Terminology and definitions
We must develop a terminology agreed between all parties in the CM-UCL project. (Hopefully this may also be part of a definitive publication later).
Tables consist of the following:
(in principle any Unicode code points). We attempt to normalize to Unicode where possible.
- non-Unicode characters.
pdf2svg has conversion tables for some of the commonest.
- diacritics. We attempt to normalize these with Unicode rules.
- ligatures. We attempt to normalize these with Unicode rules.
subscripts and superscripts . We refer to these as suscripts. We do NOT use Unicode subscripts but rather transform the text into a structure ("Phrases") which supports suscripts. This is unique to ContentMine software.
which structure the table visually. They are generally some or all of:
- Horizontal rulers
- Vertical rulers
- Rectangular cells or supercells. These may have
stroke='none' , and/or
NOTE: images (bitmaps) are out of scope.
* "whitespace" This is a virtual component, created by the absence of text or graphics at a series of neighbouring points.
It is often impossible to deduce precisely what the components are. Reasons include:
- overlapping paths (frequently lines are written twice, or overlap at the ends , or are decorated with external borders. Our strategy is that the non-visual microstructure must be ignored - the software aims to simply and normalize all objects.
Styles often convey implicit semantics and CM tries to preserve style info as far as possible. Common styles include:
- large or small font-size
fill and stroke colours
- dashed and dotted lines
Preserved info will be captured as
- HTML or SVG CSS or hardcode attributes for
opacity or "grey" colour will be translated to
We propose the following anatomy of tables. A "simple" table is given in
A one-sentence (sometimes more) description of the table. Usually starts with "Table ", often in bold
A list of column headings. Generally all columns (except sometimes the first) MUST have a column heading. The example has 3 column headings.
The header structure may be:
simple . a single row of phrases , each describing a column.
split . two or more rows of phrases. The earlier (higher) ones may encompass two or more headings in the row below. (example later).
The main "data" in the table. In simple tables this consists of rows . This table has 6 rows (the header does not count) and 3 columns. Sometimes the first field in a row (the first column) is a row header and provides metadata or ID for the row.
The data is often conflated into single columns. In the example it could have been semantically clearer to have 3 data columns (percent, number responsive, total neurons).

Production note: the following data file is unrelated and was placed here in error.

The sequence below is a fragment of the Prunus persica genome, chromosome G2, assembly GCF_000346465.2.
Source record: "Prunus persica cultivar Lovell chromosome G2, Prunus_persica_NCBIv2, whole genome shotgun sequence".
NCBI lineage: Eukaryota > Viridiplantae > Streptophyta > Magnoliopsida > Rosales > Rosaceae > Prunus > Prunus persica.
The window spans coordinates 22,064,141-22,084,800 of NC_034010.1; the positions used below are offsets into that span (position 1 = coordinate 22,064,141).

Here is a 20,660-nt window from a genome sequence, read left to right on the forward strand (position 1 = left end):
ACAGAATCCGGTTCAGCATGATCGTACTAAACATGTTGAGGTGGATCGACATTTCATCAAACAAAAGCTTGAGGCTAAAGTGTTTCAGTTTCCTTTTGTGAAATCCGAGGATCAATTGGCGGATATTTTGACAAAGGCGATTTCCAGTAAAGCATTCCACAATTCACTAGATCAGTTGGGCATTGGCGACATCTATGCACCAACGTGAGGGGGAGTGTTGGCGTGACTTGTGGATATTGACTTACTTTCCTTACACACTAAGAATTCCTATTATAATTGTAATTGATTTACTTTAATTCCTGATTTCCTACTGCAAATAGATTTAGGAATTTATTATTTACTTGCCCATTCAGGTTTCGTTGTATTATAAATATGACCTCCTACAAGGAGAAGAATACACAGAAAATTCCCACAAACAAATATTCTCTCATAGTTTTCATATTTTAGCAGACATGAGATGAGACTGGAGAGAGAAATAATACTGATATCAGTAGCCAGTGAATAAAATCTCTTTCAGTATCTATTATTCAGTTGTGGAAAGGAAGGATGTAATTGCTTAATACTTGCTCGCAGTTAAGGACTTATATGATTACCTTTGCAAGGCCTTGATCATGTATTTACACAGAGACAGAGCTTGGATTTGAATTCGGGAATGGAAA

This is a free-format section, often as "notes" or abbreviations (as in the example, which explains the abbreviations TG, WT and KO. In principle (but not in the CM-UCL project) it would be possible to resolve the abbreviations in the body section).
Superscripts and punctuation often provide implicit hyperlinks between the body and the footer. IN this project we shall recreate the superscripts but not specifically resolve the links.
The body of some tables may have indents (especially in column1) - usually to indicate some form of sub-list or sub-table.
example 10.1007_s00213-015-4198-1 table1.png
There are effectively 3 sub-tables ("5-HT1A", "5-HT2A", "5-HTT") which share the same column-names. There are two types of rows:
- header rows ("5-HT1A", etc.). These sub-headers flag the start of a subtable (Some sub-headers may be centre-justified).
- data rows ("MPC" and 4 values).
The data rows are flagged by being indented (in this case by about 2 spaces). However this is not always present and some sub-tables are left justified.
We intend to flag indents by a leading string (e.g. "~" or "HTAB") to avoid relying on (fragile) whitespace. For double indent this would be repeated.
triple indentation 10.1016_j.jadohealth.2012.08.009 table2.png
The table has three levels of indent.
These appear to be somewhat three independent axes:
- Female / male
- Recalled receipt
- Read materials
It may be possible to normalize this into a hypercube.
When a phrase overruns the end of a (virtual) table cell, it may be wrapped.
example 10.1016_j.amepre.2016.07.024 table3.png
The first line has wrapped ("healthful foods" is part of the phrase), and in this case there is also a clue from the background grey colour. The third sub-header has also wrapped ("removing ... sugary")
Where there is no background it can often be difficult to distinguish between wrapping and sub-lists. We may use heuristics so that lines starting with a Capital letter are separate from the preceding line.
example 10.1016_j.amepre.2016.08.013 table2.png
Column headers are:
* Col1 "Length of follow-up"
* Col2.1 Crude mortality | Counseled smokers, n(%) (n=5,695)
* Col2.2 Crude mortality | Non-counseled smokers, n(%) (n=8,120)
* Col2.3 Adjusted
* Col2.3 Matched analysis
data example 10.1016_j.jadohealth.2012.08.009 table1.png
There is wrapping in column 1 which overlaps with new rows in column 2. It is very difficult to work out what the semantics of these two columns are
wrapping, indent, subtable, and list policy
All irregular structure (wrapping, lists, indents) will be captured in partial columns, or indent indicators. That allows it to be resolved later.
We intend that wrapping